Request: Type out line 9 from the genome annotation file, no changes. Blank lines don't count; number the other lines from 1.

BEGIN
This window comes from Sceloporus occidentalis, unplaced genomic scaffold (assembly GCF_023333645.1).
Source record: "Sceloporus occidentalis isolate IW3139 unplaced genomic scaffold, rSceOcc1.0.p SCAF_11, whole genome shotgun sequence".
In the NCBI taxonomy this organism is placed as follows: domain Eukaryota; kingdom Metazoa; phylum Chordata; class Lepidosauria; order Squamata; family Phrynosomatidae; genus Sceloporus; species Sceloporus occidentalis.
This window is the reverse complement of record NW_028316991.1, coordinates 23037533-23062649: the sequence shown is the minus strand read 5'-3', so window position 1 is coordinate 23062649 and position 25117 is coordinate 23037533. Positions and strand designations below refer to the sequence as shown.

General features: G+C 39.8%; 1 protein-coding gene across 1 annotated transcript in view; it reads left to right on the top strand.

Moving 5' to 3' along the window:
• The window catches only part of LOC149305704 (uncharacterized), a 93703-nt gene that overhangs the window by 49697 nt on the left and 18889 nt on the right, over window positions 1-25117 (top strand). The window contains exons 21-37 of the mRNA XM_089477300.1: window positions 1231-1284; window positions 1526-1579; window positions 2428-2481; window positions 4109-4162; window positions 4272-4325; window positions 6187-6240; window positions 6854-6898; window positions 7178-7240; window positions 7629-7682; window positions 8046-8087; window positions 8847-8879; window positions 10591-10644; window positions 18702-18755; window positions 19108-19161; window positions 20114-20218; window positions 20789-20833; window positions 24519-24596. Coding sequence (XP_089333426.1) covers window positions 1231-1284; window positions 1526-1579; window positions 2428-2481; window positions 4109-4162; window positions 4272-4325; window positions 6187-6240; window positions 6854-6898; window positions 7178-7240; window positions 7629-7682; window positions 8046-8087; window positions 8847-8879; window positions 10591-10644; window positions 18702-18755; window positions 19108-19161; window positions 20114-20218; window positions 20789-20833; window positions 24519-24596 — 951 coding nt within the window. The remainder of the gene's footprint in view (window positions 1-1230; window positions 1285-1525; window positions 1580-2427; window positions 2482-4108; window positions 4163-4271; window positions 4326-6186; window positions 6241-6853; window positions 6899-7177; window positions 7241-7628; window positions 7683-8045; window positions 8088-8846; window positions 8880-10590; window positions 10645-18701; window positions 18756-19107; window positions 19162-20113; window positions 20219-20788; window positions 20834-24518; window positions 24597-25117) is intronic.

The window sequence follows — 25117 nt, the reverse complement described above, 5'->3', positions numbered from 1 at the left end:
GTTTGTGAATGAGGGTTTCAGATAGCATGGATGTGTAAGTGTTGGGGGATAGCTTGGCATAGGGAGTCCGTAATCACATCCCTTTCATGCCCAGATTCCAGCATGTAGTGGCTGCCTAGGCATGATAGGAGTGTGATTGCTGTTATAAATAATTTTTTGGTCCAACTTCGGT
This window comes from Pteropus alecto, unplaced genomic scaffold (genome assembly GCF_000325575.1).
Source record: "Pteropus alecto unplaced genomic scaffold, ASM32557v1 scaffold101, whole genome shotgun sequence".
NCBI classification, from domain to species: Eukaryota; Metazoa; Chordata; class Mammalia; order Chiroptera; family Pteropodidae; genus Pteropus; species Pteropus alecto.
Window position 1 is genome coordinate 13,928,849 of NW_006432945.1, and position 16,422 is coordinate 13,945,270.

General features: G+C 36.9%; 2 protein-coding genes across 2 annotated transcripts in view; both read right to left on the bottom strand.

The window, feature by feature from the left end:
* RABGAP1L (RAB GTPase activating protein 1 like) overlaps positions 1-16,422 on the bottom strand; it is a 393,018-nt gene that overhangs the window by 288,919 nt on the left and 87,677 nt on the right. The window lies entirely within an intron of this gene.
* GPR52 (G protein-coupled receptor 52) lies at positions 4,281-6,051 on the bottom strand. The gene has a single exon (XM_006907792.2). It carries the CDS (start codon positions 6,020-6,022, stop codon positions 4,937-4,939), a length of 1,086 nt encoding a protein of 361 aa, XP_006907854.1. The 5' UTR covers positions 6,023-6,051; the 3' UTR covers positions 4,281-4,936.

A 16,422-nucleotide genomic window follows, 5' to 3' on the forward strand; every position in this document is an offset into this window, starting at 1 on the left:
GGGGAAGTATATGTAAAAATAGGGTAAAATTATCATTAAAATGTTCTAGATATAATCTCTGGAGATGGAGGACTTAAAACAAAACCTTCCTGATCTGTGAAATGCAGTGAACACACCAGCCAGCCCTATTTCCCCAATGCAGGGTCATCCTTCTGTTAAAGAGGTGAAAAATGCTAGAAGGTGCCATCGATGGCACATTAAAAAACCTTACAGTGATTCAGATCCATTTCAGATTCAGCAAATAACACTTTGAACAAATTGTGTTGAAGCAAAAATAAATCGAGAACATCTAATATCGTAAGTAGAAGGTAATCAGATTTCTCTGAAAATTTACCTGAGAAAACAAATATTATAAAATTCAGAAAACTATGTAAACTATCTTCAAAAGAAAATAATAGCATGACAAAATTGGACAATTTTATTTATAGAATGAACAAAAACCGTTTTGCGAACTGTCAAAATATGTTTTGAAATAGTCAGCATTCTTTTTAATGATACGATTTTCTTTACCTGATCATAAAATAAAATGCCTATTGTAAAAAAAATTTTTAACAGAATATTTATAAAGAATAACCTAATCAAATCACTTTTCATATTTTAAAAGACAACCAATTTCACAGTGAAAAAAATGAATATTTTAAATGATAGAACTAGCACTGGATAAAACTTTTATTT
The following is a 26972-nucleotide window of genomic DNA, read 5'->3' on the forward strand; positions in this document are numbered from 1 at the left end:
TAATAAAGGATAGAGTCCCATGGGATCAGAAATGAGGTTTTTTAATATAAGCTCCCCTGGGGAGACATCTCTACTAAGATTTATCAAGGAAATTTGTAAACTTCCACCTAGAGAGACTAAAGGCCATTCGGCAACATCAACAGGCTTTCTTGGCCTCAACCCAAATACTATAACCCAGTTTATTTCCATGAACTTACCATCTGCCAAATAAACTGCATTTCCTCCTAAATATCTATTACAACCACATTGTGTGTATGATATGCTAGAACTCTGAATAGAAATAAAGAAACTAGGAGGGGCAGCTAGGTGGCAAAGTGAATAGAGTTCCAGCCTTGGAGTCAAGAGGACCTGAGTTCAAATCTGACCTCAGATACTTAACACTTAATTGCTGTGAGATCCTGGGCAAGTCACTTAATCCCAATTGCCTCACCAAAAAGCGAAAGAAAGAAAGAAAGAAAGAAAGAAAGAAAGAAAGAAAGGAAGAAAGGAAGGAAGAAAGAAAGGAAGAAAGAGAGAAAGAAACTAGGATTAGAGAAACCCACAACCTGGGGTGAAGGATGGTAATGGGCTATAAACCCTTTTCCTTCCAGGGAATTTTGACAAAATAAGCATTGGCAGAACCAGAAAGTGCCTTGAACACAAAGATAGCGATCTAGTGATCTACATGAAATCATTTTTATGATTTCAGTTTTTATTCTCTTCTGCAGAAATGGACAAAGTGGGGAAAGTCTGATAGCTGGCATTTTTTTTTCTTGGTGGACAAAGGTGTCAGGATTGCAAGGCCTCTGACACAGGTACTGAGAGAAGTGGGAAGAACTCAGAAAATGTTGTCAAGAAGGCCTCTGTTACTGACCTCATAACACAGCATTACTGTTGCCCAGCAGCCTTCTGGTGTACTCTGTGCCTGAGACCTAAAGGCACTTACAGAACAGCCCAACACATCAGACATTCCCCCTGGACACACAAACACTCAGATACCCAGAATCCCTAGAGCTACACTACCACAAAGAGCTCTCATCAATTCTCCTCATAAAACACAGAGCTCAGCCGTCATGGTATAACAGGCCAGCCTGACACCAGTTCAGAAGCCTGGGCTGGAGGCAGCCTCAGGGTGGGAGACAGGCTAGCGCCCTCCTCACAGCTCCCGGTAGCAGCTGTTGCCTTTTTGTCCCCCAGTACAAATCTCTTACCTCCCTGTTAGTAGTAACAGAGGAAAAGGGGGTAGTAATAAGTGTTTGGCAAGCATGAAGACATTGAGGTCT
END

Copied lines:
GTTTGTGAATGAGGGTTTCAGATAGCATGGATGTGTAAGTGTTGGGGGATAGCTTGGCATAGGGAGTCCGTAATCACATCCCTTTCATGCCCAGATTCCAGCATGTAGTGGCTGCCTAGGCATGATAGGAGTGTGATTGCTGTTATAAATAATTTTTTGGTCCAACTTCGGT